Here’s how: at the hitching rack. Practice this one whenever you’re grooming your horse. (NOTE: If there’s any chance your horse will pull back, untie him before conducting this lesson.) Stand at your horse’s side, and use a sweat scraper, hoof pick, or other hard object to create pressure (that is, mild discomfort) right where your heel presses on your horse’s ribs when you’re mounted. Your aim is to have him respond to the least amount of pressure possible, so start softly yet insistently. Don’t start with a jab.

The instant he takes one sideways step with a hind foot, stop and praise him, then ask for another step. If he resists, increase the pressure gradually in a push-and-release movement until he takes at least one step, always looking to get response from the least amount of pressure, and praising him the instant he responds. If need be, you can also pull his face towards you slightly as you ask him to move his hindquarters over.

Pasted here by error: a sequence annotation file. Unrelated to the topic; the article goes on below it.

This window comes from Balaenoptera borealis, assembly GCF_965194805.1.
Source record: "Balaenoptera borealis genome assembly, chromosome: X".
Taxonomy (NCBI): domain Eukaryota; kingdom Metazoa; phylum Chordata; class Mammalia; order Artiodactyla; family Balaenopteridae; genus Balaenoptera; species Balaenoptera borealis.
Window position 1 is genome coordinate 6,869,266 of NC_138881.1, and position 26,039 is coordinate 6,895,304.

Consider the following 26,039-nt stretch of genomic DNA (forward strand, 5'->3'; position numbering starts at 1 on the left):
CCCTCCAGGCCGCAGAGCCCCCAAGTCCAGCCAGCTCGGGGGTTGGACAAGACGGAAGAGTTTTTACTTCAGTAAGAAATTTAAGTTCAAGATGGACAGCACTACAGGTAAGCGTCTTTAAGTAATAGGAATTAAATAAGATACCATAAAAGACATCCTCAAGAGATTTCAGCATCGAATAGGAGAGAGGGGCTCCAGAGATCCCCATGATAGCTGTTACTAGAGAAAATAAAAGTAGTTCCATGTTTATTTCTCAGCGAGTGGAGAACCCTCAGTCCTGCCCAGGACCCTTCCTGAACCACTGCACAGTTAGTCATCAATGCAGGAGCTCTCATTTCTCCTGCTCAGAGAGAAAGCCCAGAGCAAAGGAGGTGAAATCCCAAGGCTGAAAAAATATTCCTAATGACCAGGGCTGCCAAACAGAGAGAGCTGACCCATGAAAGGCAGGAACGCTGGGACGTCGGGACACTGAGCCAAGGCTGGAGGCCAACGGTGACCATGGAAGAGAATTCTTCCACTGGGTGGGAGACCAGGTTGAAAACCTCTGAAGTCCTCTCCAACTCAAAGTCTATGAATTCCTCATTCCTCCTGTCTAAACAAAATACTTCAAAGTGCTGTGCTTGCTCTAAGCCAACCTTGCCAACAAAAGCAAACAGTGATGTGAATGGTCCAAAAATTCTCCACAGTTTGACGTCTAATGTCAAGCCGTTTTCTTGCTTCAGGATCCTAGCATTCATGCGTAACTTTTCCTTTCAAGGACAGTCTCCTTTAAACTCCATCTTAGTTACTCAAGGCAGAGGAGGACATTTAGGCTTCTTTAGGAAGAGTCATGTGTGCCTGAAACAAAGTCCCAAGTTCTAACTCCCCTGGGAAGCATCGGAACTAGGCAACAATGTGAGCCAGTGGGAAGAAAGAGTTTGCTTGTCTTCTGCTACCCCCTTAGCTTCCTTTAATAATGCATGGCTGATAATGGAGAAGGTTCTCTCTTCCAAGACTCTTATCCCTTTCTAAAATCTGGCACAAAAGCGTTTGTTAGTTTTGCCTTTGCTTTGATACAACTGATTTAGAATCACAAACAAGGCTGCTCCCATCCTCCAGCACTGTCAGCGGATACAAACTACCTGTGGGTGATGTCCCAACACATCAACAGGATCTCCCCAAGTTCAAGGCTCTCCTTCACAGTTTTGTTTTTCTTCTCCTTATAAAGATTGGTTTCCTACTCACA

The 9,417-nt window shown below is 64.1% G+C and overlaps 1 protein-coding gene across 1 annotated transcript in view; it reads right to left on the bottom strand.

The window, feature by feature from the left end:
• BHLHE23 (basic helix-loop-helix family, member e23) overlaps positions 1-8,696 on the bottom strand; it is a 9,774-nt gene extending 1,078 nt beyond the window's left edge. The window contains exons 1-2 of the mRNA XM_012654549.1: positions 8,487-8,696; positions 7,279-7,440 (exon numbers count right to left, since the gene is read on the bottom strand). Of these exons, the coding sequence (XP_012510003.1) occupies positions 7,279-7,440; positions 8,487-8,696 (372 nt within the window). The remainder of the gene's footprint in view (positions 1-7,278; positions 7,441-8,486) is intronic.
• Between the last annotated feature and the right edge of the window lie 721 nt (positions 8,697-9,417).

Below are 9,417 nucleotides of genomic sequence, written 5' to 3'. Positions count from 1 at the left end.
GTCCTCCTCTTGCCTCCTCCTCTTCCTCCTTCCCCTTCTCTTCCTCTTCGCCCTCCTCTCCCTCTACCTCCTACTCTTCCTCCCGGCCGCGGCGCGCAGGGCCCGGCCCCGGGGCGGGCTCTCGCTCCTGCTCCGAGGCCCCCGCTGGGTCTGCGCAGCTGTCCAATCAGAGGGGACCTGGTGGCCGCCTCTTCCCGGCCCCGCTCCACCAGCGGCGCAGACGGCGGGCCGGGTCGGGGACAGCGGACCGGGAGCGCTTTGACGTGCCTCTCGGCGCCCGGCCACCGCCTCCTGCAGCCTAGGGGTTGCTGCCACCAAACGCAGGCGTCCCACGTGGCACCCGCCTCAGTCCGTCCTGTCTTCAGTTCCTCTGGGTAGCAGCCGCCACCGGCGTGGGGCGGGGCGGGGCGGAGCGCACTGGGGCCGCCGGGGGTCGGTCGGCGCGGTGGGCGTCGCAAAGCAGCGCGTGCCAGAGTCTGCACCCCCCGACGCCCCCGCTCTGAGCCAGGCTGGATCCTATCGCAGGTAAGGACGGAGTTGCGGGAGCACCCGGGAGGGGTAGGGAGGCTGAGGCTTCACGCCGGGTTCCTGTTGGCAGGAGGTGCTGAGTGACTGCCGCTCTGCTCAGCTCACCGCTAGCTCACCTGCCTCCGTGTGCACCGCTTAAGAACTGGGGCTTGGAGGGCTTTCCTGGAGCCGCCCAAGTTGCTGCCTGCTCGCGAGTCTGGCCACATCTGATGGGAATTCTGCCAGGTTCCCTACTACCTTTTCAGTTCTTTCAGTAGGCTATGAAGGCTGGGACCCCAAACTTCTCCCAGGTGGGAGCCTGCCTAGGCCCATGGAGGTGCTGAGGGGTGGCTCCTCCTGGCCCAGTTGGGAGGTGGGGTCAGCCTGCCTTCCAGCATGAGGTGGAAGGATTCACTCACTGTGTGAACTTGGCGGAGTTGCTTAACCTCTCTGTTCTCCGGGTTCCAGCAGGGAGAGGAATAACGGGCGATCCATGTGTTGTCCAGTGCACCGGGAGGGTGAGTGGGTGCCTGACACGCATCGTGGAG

Now go to his other side and ask him to step in the opposite direction, using the same cues. Repeat frequently from both sides until he responds willingly to mild pressure.

In hand. With your horse wearing a saddle and bridle, stand next to him, holding the bridle reins in your left hand and using the sweat scraper, hoof pick, or your thumb to create pressure, again just behind the cinch where your heel would normally be. By now, your horse should respond with a sideways step even as you use the bridle reins to keep his head straight. Strive to get him to move just his hind end over. We’re “disengaging” the hind end. You’ll want to be sure he’s good at this, as it’s the underlying secret to the emergency stop.

Switch hands and repeat from the other side.

Two fence turns or 3?

Two fence turns or 3?

The quicker you get your job done with the cow in the fence work, the better chance you have of a big score.

That said, many scores have gone way down, because the rider decided to go with 2 turns on the fence instead of 3.

Dun It With Chics- One of my all time favorite fence horses. He could circle so fast, I never had to worry about 3 turns, but that’s the exception not the rule!